High school football players who aspire to compete at the next level attend combines to get exposure to college recruiters. But there is a risk. For example, if an athlete is timed in 4.8 seconds for 40 yards instead of 4.4 or 4.5, his chances of landing a scholarship offer are slim to none.
Scott Hoffman claims his Top Gun Combine is different. He admits some combines are in business for the sole purpose of making money but he insists his one-day event, which will be conducted on Sunday, Dec. 16, at Players U, 412 Business Center Drive, in Mount Prospect, is designed "to train athletes to better themselves to get an opportunity to play in college."
"I wouldn't disagree with the idea that some combines can create negative exposure for someone who has positive exposure," Hoffman said. "But a kid who has had no exposure has a chance to get on the radar of colleges, if he has had limited or no contact with college recruiters.
"But Top Gun is 100 percent different. It isn't a traditional combine. Our combine is designed for specific position training, not just to run the 40-yard dash or participate in 5-10-5 drills or the long jump, which are typical combine tests. More importantly, we will put kids through football drills...defending receivers, running routes, 1-on-1 drills. We see playing ability on the field. We are evaluating football talent, not just track talent."
Hoffman knows the pluses and minuses of combines. A former All-State quarterback at Elgin, he was recruited by Florida, played at Purdue and played professionally in Germany for a year. His father was an All-State running back at Weber, played at Illinois and coached at St. Rita, Weber and Elgin.
After he blew out his knee and retired from football, he founded his own financial services company. He expanded his company to the United Kingdom and reconnected with American football as a volunteer coach and offensive coordinator. When he returned to the United States in 2005, he got the bug to return to coaching football.
He coached at St. Edward in Elgin and at Harper College in Palatine and privately tutored quarterbacks. In January, 2010, he purchased Top Gun. At the time, it was a quarterback competition company. But Hoffman expanded to a full-time, year-round football position training company with a staff of seven coaches to train all positions.
"We want to increase the ability of players in Illinois to compete with athletes in the elite conferences, like the SEC," Hoffman said. "They have to do more than their high schools ask of them if they want to play at the next level. If you don't, you fall behind when you are compared with elite conferences that workout year-round."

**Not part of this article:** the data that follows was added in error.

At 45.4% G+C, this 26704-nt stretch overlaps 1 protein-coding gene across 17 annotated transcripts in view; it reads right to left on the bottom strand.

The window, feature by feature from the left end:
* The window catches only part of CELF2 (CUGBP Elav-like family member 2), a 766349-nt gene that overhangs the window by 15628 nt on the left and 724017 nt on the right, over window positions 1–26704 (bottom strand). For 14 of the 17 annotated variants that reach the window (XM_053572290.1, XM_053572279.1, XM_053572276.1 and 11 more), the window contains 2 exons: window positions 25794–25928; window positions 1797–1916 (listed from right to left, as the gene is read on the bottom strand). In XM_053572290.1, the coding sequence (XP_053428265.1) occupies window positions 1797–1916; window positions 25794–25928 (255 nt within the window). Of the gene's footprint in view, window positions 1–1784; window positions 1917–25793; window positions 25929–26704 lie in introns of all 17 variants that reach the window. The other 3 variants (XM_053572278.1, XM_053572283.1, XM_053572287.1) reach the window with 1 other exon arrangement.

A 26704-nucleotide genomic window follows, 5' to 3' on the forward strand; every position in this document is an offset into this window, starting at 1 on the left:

In case you haven't noticed, the nation's elite programs -- from USC to Oklahoma to Texas to LSU to Alabama to Florida to Georgia -- are recruiting in the Chicago area. Some didn't recruit locally until a few years ago. Some are scouring the city and suburbs for the first time.
"The world has gotten smaller through technology," Hoffman said. "Recruiters are able to sit in their office and see highlight tape on kids from Illinois. If they see something they like, they come into the state to meet him face-to-face."
Hoffman's camp on Dec. 16 has attracted 94 players from 48 high schools. One of the top-rated prospects is junior quarterback Bret Mooney of Jacobs, a 6-foot-4, 210-pounder whom Hoffman said is "as good as I have seen as a 16-year-old." Veteran coach Bill Mitz of Jacobs, who formerly coached at Stevenson, predicts Mooney is a future star.
How can Hoffman's staff improve Mooney's skills in one day?
"Most importantly, at the end of the day, is a quarterback's accuracy in the pocket and on the move," he said. "What can we do to help them in a short time? We help them review fundamentals and get their eyes to the target area as quickly as possible. We can't increase their arm strength in one day but we can improve their accuracy and quickness."
At the end of the day, Hoffman's staff selects the best players to compete on an elite 7-on-7 team that participates in regional and national tournaments in the spring and summer. It gives the youngsters an opportunity to gain a lot of exposure and a chance to compete and train with other elite athletes.
A year ago, Waubonsie Valley running back Austin Guido and Grayslake North quarterback A.J. Fish were the headliners on Top Gun's elite 7-on-7 squad.
Hoffman insists Fish had the ability to play football in the Big Ten but he opted to sign with Virginia to play lacrosse. Fish is one of the leading lacrosse players in the nation and Virginia is the top-ranked college program. So it was a good fit, what Fish wanted.
"But he could have played in the Big Ten. He was that good. He was cat-quick laterally, as good as I have ever seen. I don't know if he had a Top 25 arm but he could have played in the Big Ten because of his vision and lateral movement. Colleges made a mistake by not offering him," Hoffman said.
The Top Gun event is open to all skill-position players in the classes of 2014, 2015, 2016 and 2017 -- quarterback, running back, tight end, wide receiver, linebacker, defensive back -- who want to prepare for the 2013 season and have aspirations to play in college.
For information, call Hoffman at (847) 346-5635 or email Scott@TopGunQB.com.